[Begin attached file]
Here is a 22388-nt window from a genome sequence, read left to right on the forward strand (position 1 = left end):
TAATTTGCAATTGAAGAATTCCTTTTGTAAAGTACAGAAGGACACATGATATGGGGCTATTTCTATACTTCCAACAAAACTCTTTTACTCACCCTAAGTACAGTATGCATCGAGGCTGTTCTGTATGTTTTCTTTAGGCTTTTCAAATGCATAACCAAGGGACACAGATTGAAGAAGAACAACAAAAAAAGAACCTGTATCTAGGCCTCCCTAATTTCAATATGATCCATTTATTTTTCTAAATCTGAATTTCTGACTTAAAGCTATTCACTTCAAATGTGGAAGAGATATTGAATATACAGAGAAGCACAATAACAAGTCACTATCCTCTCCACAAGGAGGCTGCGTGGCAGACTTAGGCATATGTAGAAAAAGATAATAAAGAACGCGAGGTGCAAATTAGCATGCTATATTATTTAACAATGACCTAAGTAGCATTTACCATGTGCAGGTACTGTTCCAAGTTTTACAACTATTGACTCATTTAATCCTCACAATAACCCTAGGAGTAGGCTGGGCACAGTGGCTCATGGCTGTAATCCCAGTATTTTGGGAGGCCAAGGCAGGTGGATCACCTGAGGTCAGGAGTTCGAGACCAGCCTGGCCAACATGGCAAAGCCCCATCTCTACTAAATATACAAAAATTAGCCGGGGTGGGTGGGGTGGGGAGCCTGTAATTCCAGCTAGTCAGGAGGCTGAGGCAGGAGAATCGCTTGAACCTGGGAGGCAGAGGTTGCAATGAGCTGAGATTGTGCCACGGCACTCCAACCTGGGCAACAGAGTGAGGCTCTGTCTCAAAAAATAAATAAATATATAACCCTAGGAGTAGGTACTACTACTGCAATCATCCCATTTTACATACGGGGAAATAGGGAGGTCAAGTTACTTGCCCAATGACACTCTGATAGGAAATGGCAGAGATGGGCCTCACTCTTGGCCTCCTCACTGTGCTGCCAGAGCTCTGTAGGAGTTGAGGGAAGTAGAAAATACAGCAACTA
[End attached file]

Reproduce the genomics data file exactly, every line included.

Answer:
Here is a 22388-nt window from a genome sequence, read left to right on the forward strand (position 1 = left end):
TAATTTGCAATTGAAGAATTCCTTTTGTAAAGTACAGAAGGACACATGATATGGGGCTATTTCTATACTTCCAACAAAACTCTTTTACTCACCCTAAGTACAGTATGCATCGAGGCTGTTCTGTATGTTTTCTTTAGGCTTTTCAAATGCATAACCAAGGGACACAGATTGAAGAAGAACAACAAAAAAAGAACCTGTATCTAGGCCTCCCTAATTTCAATATGATCCATTTATTTTTCTAAATCTGAATTTCTGACTTAAAGCTATTCACTTCAAATGTGGAAGAGATATTGAATATACAGAGAAGCACAATAACAAGTCACTATCCTCTCCACAAGGAGGCTGCGTGGCAGACTTAGGCATATGTAGAAAAAGATAATAAAGAACGCGAGGTGCAAATTAGCATGCTATATTATTTAACAATGACCTAAGTAGCATTTACCATGTGCAGGTACTGTTCCAAGTTTTACAACTATTGACTCATTTAATCCTCACAATAACCCTAGGAGTAGGCTGGGCACAGTGGCTCATGGCTGTAATCCCAGTATTTTGGGAGGCCAAGGCAGGTGGATCACCTGAGGTCAGGAGTTCGAGACCAGCCTGGCCAACATGGCAAAGCCCCATCTCTACTAAATATACAAAAATTAGCCGGGGTGGGTGGGGTGGGGAGCCTGTAATTCCAGCTAGTCAGGAGGCTGAGGCAGGAGAATCGCTTGAACCTGGGAGGCAGAGGTTGCAATGAGCTGAGATTGTGCCACGGCACTCCAACCTGGGCAACAGAGTGAGGCTCTGTCTCAAAAAATAAATAAATATATAACCCTAGGAGTAGGTACTACTACTGCAATCATCCCATTTTACATACGGGGAAATAGGGAGGTCAAGTTACTTGCCCAATGACACTCTGATAGGAAATGGCAGAGATGGGCCTCACTCTTGGCCTCCTCACTGTGCTGCCAGAGCTCTGTAGGAGTTGAGGGAAGTAGAAAATACAGCAACTA